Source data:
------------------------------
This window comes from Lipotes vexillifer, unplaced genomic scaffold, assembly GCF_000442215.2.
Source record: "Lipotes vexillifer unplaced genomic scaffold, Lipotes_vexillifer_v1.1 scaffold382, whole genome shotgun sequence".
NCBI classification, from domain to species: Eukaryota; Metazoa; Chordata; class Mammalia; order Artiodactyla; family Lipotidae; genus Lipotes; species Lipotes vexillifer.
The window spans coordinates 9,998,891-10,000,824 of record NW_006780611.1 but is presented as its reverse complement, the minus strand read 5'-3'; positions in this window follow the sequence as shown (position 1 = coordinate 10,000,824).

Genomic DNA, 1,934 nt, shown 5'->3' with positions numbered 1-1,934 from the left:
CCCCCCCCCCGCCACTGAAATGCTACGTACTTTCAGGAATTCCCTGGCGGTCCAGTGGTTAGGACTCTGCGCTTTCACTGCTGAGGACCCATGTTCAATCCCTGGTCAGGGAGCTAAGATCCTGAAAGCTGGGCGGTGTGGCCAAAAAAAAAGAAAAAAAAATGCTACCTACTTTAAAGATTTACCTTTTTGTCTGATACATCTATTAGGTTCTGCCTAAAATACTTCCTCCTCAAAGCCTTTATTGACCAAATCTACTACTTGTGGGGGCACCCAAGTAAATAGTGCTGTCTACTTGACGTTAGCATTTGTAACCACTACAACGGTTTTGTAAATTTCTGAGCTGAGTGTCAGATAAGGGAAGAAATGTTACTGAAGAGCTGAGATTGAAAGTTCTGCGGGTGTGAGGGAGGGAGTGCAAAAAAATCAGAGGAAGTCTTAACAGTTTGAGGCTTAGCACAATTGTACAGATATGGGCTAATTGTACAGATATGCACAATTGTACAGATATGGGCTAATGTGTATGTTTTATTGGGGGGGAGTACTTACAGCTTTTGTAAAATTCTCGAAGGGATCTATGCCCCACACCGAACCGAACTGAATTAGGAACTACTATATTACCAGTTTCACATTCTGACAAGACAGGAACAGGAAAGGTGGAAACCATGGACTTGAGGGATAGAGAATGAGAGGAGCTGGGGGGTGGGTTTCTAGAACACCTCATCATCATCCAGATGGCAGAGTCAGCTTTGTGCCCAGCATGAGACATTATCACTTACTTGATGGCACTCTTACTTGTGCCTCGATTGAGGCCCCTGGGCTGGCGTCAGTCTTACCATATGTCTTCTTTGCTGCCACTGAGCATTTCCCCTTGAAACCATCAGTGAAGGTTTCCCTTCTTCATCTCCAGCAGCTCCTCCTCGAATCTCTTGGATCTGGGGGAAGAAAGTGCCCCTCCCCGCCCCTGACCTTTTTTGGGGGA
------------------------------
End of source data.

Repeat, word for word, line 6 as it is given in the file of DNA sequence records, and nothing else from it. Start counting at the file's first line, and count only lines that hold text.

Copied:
CCCCCCCCCCGCCACTGAAATGCTACGTACTTTCAGGAATTCCCTGGCGGTCCAGTGGTTAGGACTCTGCGCTTTCACTGCTGAGGACCCATGTTCAATCCCTGGTCAGGGAGCTAAGATCCTGAAAGCTGGGCGGTGTGGCCAAAAAAAAAGAAAAAAAAATGCTACCTACTTTAAAGATTTACCTTTTTGTCTGATACATCTATTAGGTTCTGCCTAAAATACTTCCTCCTCAAAGCCTTTATTGACCAAATCTACTACTTGTGGGGGCACCCAAGTAAATAGTGCTGTCTACTTGACGTTAGCATTTGTAACCACTACAACGGTTTTGTAAATTTCTGAGCTGAGTGTCAGATAAGGGAAGAAATGTTACTGAAGAGCTGAGATTGAAAGTTCTGCGGGTGTGAGGGAGGGAGTGCAAAAAAATCAGAGGAAGTCTTAACAGTTTGAGGCTTAGCACAATTGTACAGATATGGGCTAATTGTACAGATATGCACAATTGTACAGATATGGGCTAATGTGTATGTTTTATTGGGGGGGAGTACTTACAGCTTTTGTAAAATTCTCGAAGGGATCTATGCCCCACACCGAACCGAACTGAATTAGGAACTACTATATTACCAGTTTCACATTCTGACAAGACAGGAACAGGAAAGGTGGAAACCATGGACTTGAGGGATAGAGAATGAGAGGAGCTGGGGGGTGGGTTTCTAGAACACCTCATCATCATCCAGATGGCAGAGTCAGCTTTGTGCCCAGCATGAGACATTATCACTTACTTGATGGCACTCTTACTTGTGCCTCGATTGAGGCCCCTGGGCTGGCGTCAGTCTTACCATATGTCTTCTTTGCTGCCACTGAGCATTTCCCCTTGAAACCATCAGTGAAGGTTTCCCTTCTTCATCTCCAGCAGCTCCTCCTCGAATCTCTTGGATCTGGGGGAAGAAAGTGCCCCTCCCCGCCCCTGACCTTTTTTGGGGGA